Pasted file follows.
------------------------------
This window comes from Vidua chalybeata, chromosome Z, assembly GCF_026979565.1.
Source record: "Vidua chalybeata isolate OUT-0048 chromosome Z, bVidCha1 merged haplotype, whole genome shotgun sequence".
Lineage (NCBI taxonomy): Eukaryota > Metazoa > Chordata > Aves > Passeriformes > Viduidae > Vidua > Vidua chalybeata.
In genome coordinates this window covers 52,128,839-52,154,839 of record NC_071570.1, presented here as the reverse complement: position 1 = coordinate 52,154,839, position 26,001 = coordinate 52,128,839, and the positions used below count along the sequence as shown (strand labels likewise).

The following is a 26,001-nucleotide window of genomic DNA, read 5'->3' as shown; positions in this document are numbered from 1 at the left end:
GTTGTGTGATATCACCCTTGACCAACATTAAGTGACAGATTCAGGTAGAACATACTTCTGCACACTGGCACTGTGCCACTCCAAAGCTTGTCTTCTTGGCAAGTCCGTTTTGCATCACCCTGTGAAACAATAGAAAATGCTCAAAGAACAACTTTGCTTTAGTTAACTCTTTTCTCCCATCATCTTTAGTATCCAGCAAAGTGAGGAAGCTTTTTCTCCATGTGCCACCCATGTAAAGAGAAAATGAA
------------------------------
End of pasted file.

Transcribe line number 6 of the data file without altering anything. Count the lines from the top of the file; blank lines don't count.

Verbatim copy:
GTTGTGTGATATCACCCTTGACCAACATTAAGTGACAGATTCAGGTAGAACATACTTCTGCACACTGGCACTGTGCCACTCCAAAGCTTGTCTTCTTGGCAAGTCCGTTTTGCATCACCCTGTGAAACAATAGAAAATGCTCAAAGAACAACTTTGCTTTAGTTAACTCTTTTCTCCCATCATCTTTAGTATCCAGCAAAGTGAGGAAGCTTTTTCTCCATGTGCCACCCATGTAAAGAGAAAATGAA